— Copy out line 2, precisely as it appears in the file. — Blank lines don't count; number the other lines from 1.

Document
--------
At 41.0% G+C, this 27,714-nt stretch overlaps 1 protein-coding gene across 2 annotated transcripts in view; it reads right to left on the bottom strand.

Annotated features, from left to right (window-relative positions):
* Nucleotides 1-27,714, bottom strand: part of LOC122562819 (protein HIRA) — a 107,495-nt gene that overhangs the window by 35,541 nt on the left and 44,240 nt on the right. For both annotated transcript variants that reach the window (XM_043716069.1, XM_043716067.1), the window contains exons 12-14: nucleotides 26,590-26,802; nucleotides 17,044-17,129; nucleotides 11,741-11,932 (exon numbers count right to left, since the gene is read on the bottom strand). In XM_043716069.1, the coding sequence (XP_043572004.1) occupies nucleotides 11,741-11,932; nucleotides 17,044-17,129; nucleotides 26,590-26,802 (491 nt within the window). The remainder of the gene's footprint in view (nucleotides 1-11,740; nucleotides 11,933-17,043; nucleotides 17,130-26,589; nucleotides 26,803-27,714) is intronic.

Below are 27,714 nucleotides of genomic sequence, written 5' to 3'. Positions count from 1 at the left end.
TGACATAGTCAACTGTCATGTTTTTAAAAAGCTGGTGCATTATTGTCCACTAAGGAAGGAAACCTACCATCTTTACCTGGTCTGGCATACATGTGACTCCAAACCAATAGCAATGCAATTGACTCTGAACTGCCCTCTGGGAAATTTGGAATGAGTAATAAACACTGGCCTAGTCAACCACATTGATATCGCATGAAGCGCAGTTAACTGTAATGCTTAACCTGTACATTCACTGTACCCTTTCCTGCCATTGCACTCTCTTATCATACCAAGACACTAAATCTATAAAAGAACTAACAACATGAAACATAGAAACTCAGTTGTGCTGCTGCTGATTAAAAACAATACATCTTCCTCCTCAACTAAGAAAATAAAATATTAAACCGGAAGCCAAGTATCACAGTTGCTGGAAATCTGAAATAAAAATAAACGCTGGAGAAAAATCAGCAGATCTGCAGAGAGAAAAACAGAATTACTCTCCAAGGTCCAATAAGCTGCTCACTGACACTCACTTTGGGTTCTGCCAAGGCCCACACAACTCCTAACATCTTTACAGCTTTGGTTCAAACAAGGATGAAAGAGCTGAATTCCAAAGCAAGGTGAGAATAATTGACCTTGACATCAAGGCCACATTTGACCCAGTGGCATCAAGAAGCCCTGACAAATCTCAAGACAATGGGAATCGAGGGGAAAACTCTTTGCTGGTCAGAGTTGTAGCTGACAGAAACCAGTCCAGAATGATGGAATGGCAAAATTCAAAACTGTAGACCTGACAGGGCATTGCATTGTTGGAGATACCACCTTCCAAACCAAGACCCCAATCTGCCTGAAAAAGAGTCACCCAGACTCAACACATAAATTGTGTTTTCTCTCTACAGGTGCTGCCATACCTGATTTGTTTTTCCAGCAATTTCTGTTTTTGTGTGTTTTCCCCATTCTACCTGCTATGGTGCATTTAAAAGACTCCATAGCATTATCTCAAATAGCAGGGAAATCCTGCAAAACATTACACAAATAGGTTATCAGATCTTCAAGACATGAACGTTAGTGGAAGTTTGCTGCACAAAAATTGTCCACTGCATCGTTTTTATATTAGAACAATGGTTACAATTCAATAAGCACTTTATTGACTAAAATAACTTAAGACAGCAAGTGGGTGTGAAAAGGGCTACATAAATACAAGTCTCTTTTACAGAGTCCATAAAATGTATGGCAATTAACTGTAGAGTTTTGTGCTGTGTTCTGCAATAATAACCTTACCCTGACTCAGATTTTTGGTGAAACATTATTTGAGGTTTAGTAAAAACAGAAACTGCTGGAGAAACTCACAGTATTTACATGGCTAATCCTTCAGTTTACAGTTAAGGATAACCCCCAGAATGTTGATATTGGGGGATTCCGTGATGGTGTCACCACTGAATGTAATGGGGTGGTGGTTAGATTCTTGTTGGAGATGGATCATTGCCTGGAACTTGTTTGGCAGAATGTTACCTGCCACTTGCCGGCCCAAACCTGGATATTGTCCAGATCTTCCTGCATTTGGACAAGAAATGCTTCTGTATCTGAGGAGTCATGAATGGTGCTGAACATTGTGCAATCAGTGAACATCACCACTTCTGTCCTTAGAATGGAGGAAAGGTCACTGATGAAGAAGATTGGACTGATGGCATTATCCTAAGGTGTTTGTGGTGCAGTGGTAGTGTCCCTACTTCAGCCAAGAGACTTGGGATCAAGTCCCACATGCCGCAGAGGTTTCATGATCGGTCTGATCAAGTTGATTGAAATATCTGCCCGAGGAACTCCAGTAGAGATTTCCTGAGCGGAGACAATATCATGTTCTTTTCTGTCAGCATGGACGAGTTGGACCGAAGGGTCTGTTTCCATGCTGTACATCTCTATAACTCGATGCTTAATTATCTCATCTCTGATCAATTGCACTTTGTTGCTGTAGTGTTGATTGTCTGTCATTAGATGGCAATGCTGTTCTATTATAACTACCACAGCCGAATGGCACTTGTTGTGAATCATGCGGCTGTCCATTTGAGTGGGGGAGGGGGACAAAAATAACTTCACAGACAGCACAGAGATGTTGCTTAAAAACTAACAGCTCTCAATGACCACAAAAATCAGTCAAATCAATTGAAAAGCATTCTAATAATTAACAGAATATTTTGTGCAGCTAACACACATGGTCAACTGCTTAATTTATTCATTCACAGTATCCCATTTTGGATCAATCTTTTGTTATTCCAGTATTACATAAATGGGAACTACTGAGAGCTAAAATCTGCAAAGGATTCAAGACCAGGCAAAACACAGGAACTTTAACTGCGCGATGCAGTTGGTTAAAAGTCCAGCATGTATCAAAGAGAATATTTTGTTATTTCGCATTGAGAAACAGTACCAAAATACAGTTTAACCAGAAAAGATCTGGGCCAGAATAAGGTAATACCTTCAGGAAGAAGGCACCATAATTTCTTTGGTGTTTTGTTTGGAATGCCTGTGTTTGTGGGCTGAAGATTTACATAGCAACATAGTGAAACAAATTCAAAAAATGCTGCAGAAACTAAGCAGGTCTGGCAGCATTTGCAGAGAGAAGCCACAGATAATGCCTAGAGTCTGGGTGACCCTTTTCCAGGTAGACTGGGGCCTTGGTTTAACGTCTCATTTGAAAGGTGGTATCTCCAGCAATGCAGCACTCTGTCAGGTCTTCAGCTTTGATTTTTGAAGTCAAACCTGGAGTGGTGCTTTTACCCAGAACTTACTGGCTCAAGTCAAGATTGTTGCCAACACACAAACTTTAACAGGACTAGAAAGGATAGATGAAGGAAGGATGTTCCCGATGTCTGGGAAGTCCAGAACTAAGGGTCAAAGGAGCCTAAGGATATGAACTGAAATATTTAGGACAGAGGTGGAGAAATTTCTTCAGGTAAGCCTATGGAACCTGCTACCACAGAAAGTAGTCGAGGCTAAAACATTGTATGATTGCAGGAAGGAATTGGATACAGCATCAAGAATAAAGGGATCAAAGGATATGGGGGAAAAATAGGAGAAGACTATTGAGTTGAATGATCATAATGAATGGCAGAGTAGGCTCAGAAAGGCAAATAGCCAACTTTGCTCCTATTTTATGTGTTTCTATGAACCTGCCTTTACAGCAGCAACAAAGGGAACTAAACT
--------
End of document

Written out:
Annotated features, from left to right (window-relative positions):